# Algebraic Distance

Bob Fisher

A linear distance metric commonly used in computer vision applications because of its simple form and standard matrix based least mean square estimation operations.

If a curve or surface is defined implicitly by (e.g. for a hyperplane) the algebraic distance of a point to the surface is simply .

If can be factored as (e.g. for a hyperplane and for a circle) then the least square estimation of the parameters is as follows. (This factoring is straightforward if the components of are polynomials in the components of .) Let . Then we wish to estimate the that minimizes Form the matrix . Then the above equation can be reformulated as The eigenvector corresponding to the smallest eigenvalue of is the parameter vector that minimizes the algebraic distance.

The algebraic distance is the same as the Euclidean distance for hyperplanes, but can have significant error for curved surfaces. As a consequence, Taubin produced a variant to the algebraic distance that may give parameter estimates with lower Euclidean distance. This approach is a first order approximation to the Euclidean distance and minimizes:  is found using a generalized eigenvalue method. For more details on this distance and how to minimize it in closed form, see:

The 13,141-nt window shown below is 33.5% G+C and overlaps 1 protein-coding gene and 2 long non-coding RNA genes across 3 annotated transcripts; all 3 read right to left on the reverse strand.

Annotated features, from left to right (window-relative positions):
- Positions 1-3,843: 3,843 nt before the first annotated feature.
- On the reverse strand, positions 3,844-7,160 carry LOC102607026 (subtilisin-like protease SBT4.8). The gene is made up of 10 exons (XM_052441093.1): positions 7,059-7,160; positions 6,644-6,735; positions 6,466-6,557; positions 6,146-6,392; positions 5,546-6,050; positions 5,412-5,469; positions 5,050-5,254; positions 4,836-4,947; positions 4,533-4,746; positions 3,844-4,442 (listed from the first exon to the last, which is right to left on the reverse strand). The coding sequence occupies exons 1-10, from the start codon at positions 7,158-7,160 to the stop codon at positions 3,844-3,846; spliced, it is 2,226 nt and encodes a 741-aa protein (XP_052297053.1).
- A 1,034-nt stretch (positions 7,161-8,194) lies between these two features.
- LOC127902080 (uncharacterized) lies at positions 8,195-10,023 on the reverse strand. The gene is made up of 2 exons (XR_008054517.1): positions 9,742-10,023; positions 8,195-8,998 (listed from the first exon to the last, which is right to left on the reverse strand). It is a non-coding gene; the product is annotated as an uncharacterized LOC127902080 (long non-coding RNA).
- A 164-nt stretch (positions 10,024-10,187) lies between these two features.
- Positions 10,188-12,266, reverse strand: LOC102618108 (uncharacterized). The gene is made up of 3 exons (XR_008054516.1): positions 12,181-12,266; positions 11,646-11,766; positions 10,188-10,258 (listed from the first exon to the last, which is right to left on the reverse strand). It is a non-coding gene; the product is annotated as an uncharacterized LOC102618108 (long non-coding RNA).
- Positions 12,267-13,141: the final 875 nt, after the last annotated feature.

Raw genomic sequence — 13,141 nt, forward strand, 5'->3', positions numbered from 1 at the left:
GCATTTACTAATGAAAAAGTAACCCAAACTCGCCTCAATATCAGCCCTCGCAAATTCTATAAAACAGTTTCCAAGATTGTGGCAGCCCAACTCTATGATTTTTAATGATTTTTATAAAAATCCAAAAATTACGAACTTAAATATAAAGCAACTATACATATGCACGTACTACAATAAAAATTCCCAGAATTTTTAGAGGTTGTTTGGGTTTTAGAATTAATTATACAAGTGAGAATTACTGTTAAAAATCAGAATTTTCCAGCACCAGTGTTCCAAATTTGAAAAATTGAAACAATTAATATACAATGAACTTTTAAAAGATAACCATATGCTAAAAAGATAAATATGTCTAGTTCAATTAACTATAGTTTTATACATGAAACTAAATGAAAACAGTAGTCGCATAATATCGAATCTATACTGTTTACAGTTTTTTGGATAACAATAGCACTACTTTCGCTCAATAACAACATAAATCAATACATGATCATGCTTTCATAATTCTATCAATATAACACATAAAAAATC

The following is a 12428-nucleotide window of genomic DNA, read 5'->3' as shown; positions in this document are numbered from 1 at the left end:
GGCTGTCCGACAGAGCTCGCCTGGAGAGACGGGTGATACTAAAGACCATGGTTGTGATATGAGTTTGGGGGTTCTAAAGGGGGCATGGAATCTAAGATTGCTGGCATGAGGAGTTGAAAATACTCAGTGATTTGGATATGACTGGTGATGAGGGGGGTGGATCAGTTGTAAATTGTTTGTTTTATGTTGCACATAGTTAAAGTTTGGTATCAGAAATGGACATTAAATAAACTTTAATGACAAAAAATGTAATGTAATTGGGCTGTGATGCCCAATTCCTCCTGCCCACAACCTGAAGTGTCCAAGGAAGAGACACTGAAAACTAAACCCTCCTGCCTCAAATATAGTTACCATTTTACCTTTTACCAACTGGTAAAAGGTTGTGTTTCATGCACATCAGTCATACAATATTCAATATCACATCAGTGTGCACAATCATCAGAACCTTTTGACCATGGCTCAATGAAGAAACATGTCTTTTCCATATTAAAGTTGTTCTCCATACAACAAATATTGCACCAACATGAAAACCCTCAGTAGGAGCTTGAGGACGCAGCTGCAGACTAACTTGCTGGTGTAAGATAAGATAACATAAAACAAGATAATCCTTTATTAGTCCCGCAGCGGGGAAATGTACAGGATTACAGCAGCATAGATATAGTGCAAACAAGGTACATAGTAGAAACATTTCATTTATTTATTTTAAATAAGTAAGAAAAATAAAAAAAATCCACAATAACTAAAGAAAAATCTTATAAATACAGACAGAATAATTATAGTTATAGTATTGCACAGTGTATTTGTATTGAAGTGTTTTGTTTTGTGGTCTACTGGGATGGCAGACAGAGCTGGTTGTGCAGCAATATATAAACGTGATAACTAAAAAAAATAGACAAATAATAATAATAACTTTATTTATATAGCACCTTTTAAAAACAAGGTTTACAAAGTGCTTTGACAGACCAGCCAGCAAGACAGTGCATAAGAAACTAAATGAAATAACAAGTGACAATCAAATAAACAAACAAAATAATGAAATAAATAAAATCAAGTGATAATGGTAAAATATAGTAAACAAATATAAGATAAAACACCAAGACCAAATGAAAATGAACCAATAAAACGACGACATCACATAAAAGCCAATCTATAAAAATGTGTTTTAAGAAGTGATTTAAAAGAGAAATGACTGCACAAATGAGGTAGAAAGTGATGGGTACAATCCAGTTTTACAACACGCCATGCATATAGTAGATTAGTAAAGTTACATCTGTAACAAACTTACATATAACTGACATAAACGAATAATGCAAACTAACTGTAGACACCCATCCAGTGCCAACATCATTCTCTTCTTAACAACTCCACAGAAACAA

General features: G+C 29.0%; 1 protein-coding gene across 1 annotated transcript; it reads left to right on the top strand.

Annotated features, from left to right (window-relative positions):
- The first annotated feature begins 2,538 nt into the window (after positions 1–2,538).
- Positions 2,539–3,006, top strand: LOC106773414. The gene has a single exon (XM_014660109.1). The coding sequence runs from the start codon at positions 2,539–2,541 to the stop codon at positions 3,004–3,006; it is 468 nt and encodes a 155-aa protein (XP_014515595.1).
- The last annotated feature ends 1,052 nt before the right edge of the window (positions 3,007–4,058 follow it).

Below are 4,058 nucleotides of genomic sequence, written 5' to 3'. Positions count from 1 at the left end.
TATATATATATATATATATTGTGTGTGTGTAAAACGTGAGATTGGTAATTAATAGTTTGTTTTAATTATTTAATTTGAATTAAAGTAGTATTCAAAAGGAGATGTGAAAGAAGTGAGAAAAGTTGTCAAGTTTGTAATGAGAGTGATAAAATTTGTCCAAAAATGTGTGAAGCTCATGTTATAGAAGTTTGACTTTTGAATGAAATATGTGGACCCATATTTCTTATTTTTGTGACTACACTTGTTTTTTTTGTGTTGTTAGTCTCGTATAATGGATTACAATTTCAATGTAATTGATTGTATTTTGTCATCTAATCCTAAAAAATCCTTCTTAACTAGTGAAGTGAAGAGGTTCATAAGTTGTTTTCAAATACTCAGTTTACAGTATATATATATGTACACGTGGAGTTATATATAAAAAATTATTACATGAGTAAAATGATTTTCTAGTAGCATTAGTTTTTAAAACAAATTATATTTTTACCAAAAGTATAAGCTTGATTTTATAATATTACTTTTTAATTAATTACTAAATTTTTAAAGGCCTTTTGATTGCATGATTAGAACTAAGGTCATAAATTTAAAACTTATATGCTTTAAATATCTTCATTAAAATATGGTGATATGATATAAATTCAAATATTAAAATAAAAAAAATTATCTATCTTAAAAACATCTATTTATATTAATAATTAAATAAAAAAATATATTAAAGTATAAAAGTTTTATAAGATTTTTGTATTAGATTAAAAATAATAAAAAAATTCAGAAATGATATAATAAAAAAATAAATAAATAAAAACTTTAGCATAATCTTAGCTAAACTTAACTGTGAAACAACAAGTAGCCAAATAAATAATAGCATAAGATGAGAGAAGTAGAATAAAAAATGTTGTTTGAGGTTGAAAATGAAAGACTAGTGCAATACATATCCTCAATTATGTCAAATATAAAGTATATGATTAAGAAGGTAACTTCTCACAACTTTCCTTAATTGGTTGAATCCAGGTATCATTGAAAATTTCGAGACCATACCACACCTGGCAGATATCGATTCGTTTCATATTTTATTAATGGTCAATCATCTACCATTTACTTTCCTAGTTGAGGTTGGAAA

G. Taubin, F. Cukierman, S. Sullivan, J. Ponce, D.J. Kriegman. Parameterized families of polynomials for bounded algebraic curve and surface fitting. IEEE. Trans. Pat. Anal. and Mach. Intel., March 1994 (Vol. 16, No. 3) p.287-303.

Bob Fisher 2005-01-19